Chris Weidman suffered his second career loss in consecutive TKO fashion at UFC 205 a month ago, which paints him in the darkest corner he’s ever endured in his MMA career.
You don’t have to look far in order to relive the “All-American’s” brighter days as UFC middleweight champion, in which he collected legendary names that include, Anderson Silva, Lyoto Machida, and Vitor Belfort.
Prior to losing his middleweight title to Luke Rockhold at UFC 194, Weidman made it clear that he expected to remain a long term champion at 185 pounds and even predicted challenging the light heavyweight king, Jon Jones after cleaning out his division. The resume spoke for itself and his technique in keeping his weight low prior to UFC 194 led many to believe the best was yet to come for the Long Island native.
Flash forward to today and the former champion who never tasted defeat in MMA finds himself pondering his next opponent. Rather than contemplate facing someone like Ronaldo “Jacare” Souza or rematching Luke Rockhold, he’s seeking a fight against the lower ranked Robert Whittaker or Gegard Mousasi. This is not to say Whittaker or Mousasi are not serious players in the division, instead it begs the question on whether we’ll see Chris Weidman challenging for the middleweight title after suffering TKO losses to the #1 and #2 ranked fighters of his division. The #3 ranked Jacare Souza would likely be favored in a matchup against the Longo-Serra product, but unlike Souza, time appears to be on Weidman’s side.
Weidman is 32 while Souza is 36, Romero is 39 and the champion, Michael Bisping is 37. Perhaps a a brief trip to the bleak 205 lb division is in order while Jon Jones is serving his year long suspension. It won’t take long for Weidman to earn a title shot, in fact a victory over somebody like Ryan Bader could lead to a quick title shot. The history between both men could add to the intrigue as Weidman holds a 2006 victory over Bader in the NCAA Division Wrestling Championship tournament.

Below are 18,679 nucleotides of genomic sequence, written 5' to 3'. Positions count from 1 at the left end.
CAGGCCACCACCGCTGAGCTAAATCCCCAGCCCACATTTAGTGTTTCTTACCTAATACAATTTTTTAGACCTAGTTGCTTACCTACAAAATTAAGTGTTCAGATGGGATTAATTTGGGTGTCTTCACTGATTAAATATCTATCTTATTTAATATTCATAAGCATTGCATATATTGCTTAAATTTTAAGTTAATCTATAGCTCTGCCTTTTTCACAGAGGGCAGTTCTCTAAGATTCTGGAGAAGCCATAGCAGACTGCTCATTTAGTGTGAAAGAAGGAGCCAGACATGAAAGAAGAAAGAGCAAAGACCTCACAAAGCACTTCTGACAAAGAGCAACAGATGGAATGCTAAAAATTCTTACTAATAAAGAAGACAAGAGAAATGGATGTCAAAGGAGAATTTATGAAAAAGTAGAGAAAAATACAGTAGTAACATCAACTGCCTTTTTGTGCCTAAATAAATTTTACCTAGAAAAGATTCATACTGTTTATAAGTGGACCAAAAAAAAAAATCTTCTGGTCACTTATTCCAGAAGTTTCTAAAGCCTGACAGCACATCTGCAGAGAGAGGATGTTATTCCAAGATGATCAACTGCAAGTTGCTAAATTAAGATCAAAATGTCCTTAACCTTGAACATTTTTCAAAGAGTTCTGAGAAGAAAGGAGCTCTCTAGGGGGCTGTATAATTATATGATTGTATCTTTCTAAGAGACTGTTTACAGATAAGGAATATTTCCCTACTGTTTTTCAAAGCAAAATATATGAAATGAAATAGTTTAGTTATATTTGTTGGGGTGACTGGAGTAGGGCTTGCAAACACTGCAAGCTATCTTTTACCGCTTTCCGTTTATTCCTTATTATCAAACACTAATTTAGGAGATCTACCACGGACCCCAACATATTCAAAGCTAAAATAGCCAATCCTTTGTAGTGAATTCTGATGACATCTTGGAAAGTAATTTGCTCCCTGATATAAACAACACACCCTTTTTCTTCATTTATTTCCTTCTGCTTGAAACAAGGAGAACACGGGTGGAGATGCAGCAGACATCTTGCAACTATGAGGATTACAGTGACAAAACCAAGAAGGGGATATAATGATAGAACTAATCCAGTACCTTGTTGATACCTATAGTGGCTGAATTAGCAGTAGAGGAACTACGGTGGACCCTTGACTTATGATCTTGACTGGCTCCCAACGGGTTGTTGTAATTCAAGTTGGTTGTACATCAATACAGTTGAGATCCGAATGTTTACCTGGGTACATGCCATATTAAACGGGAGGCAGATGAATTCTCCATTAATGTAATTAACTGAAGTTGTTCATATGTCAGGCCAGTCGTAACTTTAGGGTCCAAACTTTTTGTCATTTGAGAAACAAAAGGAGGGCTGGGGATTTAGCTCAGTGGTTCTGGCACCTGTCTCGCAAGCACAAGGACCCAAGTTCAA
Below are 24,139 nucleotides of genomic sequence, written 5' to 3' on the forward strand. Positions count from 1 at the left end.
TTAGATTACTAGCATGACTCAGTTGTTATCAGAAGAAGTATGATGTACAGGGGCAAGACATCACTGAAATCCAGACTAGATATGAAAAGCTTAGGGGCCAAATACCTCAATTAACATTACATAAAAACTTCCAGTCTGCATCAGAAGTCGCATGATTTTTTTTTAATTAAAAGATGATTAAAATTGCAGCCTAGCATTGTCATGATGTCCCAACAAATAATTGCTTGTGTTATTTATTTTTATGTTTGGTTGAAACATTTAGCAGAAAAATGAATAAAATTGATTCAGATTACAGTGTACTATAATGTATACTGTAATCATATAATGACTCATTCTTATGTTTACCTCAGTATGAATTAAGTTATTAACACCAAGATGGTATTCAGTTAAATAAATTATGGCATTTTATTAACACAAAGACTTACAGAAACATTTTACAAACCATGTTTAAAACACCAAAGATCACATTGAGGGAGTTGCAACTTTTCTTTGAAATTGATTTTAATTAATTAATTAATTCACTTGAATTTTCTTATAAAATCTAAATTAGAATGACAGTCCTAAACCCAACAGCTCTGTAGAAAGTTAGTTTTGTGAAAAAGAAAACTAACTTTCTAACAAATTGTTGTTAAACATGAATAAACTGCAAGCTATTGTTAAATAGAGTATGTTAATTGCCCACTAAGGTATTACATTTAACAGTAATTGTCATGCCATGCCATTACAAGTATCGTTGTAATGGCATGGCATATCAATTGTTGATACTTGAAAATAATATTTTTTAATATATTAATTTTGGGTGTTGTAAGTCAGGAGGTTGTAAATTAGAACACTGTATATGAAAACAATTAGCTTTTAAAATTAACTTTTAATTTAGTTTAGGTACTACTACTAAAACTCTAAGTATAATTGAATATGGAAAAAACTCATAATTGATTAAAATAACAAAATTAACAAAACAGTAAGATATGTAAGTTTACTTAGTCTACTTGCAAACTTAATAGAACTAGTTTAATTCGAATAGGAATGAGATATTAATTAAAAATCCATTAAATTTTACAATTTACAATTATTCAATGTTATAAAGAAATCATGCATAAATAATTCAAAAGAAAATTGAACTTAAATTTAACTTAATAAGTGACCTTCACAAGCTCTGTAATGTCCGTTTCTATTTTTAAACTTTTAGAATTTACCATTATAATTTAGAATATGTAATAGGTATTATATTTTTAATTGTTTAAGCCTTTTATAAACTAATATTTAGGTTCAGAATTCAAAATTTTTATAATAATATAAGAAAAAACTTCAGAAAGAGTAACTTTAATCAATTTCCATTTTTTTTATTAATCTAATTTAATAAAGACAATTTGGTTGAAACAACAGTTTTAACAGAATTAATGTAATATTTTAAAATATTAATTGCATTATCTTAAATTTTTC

The problem Weidman faced in each of his last two performances was the impression of being outmatched by his opponents. Weidman,while a great athlete, did not appear so imposing against Rockhold and the perfectly placed flying knee by Yoel Romero was due to adjustments made against Weidman’s predictable attack. From a spectator’s point-of-view, it’s strange seeing Weidman’s wrestling negated and his once feared pressure countered by bigger shots. Rockhold used his body kicks and right hook to keep Weidman at bay, while Romero was able to put Weidman on his back in the second round of their affair.
Another important aspect to point out in both losses are the mental lapses that served as a precursor. The ill advised spinning back kick thrown at Rockhold in the third round of their fight and the constant obvious double leg attacks Weidman tried in the final round against Romero prior to eating a knee. Weidman has shown flashes of brilliances in both losses, however it appears as if he lacked the edge needed in finding success. The shot selection in both fights proved to be his undoing and fortunately for the former champ, it shouldn’t completely hinder his chances of regaining UFC gold.
Although UFC’s New York City debut did not work out the way Weidman would’ve liked, there are plenty of opportunities for him to enjoy victory in front of his home crowd. Win or lose, an exciting fight is always guaranteed when the “All-American” steps into he octagon.